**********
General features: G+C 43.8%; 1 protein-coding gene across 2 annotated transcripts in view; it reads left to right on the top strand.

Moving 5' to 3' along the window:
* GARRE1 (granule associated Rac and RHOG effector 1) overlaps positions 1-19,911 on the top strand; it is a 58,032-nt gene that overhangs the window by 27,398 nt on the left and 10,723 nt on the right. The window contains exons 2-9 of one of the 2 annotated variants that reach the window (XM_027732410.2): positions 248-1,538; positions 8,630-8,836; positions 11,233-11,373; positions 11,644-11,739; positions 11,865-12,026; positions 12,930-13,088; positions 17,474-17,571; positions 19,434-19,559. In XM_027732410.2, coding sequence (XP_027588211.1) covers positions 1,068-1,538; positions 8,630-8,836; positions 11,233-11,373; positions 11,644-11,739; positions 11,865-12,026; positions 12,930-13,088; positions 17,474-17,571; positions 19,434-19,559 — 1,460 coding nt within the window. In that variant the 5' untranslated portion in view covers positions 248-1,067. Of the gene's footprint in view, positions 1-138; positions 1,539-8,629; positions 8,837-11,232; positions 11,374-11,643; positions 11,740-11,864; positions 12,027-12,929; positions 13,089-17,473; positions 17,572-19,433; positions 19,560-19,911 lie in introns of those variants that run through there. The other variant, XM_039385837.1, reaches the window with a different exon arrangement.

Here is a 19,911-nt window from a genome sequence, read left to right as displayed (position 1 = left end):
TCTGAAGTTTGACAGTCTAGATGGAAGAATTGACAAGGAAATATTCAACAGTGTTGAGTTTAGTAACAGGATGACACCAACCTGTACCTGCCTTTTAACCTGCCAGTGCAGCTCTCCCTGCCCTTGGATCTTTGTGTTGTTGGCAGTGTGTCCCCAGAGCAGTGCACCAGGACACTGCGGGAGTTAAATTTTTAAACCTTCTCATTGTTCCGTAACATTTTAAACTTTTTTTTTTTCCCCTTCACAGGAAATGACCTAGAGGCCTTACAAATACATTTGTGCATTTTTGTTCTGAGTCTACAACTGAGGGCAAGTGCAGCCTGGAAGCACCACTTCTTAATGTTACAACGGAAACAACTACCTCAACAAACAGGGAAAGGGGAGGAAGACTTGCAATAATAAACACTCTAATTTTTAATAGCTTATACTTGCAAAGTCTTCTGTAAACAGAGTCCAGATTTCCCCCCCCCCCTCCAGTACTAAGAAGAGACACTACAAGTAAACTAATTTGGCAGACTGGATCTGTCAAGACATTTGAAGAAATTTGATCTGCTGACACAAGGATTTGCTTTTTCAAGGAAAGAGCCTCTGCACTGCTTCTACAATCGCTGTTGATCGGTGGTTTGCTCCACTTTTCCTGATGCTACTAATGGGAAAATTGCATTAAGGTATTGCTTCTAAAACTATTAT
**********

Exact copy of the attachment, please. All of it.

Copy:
General features: G+C 43.8%; 1 protein-coding gene across 2 annotated transcripts in view; it reads left to right on the top strand.

Moving 5' to 3' along the window:
* GARRE1 (granule associated Rac and RHOG effector 1) overlaps positions 1-19,911 on the top strand; it is a 58,032-nt gene that overhangs the window by 27,398 nt on the left and 10,723 nt on the right. The window contains exons 2-9 of one of the 2 annotated variants that reach the window (XM_027732410.2): positions 248-1,538; positions 8,630-8,836; positions 11,233-11,373; positions 11,644-11,739; positions 11,865-12,026; positions 12,930-13,088; positions 17,474-17,571; positions 19,434-19,559. In XM_027732410.2, coding sequence (XP_027588211.1) covers positions 1,068-1,538; positions 8,630-8,836; positions 11,233-11,373; positions 11,644-11,739; positions 11,865-12,026; positions 12,930-13,088; positions 17,474-17,571; positions 19,434-19,559 — 1,460 coding nt within the window. In that variant the 5' untranslated portion in view covers positions 248-1,067. Of the gene's footprint in view, positions 1-138; positions 1,539-8,629; positions 8,837-11,232; positions 11,374-11,643; positions 11,740-11,864; positions 12,027-12,929; positions 13,089-17,473; positions 17,572-19,433; positions 19,560-19,911 lie in introns of those variants that run through there. The other variant, XM_039385837.1, reaches the window with a different exon arrangement.

Here is a 19,911-nt window from a genome sequence, read left to right as displayed (position 1 = left end):
TCTGAAGTTTGACAGTCTAGATGGAAGAATTGACAAGGAAATATTCAACAGTGTTGAGTTTAGTAACAGGATGACACCAACCTGTACCTGCCTTTTAACCTGCCAGTGCAGCTCTCCCTGCCCTTGGATCTTTGTGTTGTTGGCAGTGTGTCCCCAGAGCAGTGCACCAGGACACTGCGGGAGTTAAATTTTTAAACCTTCTCATTGTTCCGTAACATTTTAAACTTTTTTTTTTTCCCCTTCACAGGAAATGACCTAGAGGCCTTACAAATACATTTGTGCATTTTTGTTCTGAGTCTACAACTGAGGGCAAGTGCAGCCTGGAAGCACCACTTCTTAATGTTACAACGGAAACAACTACCTCAACAAACAGGGAAAGGGGAGGAAGACTTGCAATAATAAACACTCTAATTTTTAATAGCTTATACTTGCAAAGTCTTCTGTAAACAGAGTCCAGATTTCCCCCCCCCCCTCCAGTACTAAGAAGAGACACTACAAGTAAACTAATTTGGCAGACTGGATCTGTCAAGACATTTGAAGAAATTTGATCTGCTGACACAAGGATTTGCTTTTTCAAGGAAAGAGCCTCTGCACTGCTTCTACAATCGCTGTTGATCGGTGGTTTGCTCCACTTTTCCTGATGCTACTAATGGGAAAATTGCATTAAGGTATTGCTTCTAAAACTATTAT